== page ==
Fibe TV boxes use a separate IPTV protocol and aren't carried over the public internet, so they tend to be more reliable and consistent. You can take a look at the Fibe app threads in this section to see people's experiences with streaming.
 

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will I loose any quality in using firestick ?
That depends on the model. They all do HD. Some do 4K. There won't be a lot of 4K material and a lot of TVs are not 4K either so choose the model best suited for your TV. The 4K model is on sale right now. It might be worth getting that to provide some future proofing and to take advantage of the newer 4K chip which might look better on a good non-4K HDTV.
 

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DrDave, are you saying with a fire stick on my second TV, I wont be able to watch my subscribed channels live while at home ?
 

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Bell Fibe question

So it seems that Bell will be installing Fibe soon in my neighbourhood. Having never seen or used any of the cabling required, what I would like to know is what needs to be done inside my house if I should choose to go with Fibe?

I assume all of the existing RG6 cable running though the house will not be used? If this is the case then I my have a problem. All except a small area of my basement level is finished. So running any new cable for Fibe will not be easy nor pretty either.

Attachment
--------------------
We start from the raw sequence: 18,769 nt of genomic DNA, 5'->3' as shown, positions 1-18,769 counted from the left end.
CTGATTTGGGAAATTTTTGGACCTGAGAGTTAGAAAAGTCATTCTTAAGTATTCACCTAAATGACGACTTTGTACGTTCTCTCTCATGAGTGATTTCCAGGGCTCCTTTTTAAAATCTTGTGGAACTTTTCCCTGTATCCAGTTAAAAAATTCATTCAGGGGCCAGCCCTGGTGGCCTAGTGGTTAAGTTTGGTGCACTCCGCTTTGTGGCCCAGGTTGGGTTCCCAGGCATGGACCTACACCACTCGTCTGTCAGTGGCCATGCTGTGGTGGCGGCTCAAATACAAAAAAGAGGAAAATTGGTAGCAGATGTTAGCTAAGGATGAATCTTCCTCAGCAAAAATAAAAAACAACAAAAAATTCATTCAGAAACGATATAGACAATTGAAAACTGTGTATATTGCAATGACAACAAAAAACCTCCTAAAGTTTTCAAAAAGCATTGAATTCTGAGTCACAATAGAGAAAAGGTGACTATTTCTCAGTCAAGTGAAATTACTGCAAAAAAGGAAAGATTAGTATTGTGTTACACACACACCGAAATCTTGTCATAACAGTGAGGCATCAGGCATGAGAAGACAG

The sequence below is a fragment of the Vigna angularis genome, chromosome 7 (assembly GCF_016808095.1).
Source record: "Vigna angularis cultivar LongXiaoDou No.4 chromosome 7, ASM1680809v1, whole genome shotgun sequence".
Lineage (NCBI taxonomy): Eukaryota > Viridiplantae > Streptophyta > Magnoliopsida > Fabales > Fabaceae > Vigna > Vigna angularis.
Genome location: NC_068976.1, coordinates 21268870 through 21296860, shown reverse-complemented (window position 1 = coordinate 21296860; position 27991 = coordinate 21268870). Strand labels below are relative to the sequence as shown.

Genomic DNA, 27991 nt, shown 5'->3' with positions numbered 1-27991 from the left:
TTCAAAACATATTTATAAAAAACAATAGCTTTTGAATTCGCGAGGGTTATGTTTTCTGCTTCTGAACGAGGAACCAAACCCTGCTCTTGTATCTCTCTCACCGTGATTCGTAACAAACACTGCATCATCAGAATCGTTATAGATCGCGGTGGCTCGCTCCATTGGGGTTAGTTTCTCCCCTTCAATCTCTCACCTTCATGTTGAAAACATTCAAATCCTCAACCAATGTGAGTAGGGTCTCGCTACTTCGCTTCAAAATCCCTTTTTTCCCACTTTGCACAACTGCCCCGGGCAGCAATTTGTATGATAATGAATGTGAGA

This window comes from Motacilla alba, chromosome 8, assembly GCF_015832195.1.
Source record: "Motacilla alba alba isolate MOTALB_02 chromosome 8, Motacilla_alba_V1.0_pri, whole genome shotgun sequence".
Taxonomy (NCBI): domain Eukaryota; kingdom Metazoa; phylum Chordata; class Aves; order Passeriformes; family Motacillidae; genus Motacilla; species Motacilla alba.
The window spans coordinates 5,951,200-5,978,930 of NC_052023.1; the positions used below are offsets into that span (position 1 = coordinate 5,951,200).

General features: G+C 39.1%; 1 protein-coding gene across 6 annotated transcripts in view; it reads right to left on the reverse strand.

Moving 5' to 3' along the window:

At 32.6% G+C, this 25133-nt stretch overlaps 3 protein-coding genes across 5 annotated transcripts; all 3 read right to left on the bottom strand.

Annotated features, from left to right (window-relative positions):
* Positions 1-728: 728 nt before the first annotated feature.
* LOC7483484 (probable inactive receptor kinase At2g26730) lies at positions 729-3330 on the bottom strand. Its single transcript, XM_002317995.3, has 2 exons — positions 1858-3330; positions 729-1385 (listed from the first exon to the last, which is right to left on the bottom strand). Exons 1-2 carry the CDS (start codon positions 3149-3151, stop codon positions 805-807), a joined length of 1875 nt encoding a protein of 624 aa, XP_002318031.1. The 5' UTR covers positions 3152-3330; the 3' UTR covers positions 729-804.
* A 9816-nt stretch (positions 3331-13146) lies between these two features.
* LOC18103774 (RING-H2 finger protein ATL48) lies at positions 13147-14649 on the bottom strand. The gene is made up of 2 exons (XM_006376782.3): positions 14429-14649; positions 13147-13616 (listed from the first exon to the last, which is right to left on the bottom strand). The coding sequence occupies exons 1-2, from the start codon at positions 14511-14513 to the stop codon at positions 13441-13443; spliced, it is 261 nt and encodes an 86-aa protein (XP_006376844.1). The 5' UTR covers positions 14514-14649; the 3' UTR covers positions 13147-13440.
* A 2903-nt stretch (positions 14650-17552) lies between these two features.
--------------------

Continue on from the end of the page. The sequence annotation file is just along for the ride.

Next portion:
Would they need to excavate outside to get the cable from the "new" box up to my foundation wall?

Any info appreciated, thanks.
 

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Bell Fibe can mean anything really... Bell Fibre to the Home, or Bell Fibre to the Node. I have Bell Fibe and its FTTN so it uses my existing copper phone wires to my modem. but if u have FTTH i don't know ask someone who already has it installed to find out a more precise answer
 

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I believe they will be bringing the Fibe cabling up to the homes in the area. We have received notices for upcoming construction and locations of "ground level boxes".
 

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If cabling is used, it will be ethernet CAT5/6. Existing telephone wiring can be used for telephone. Any existing ethernet cabling can be reused. Wifi can be used where it's not easy to run ethernet cable. If there are any dead wifi zones, Bell can supply mesh nodes to extend the network. It's possible to use existing RG6 coax for ethernet but the adapters are fairly expensive.

Bell typically buries cabling about 6" outside to the home so no extensive excavation is required. Getting the cable into the house is no different than coax cable or a phone line. They may the existing holes. Don't let them remove the cable company's coax entering the house.
 

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Interesting....What would be required to use the existing RG6 cable? I assume these adapters would be required on both ends of the RG6 cabling?
 

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So running any new cable for Fibe will not be easy nor pretty either.
Depending on the installation, it might be possible to use the old cable to pull in the new.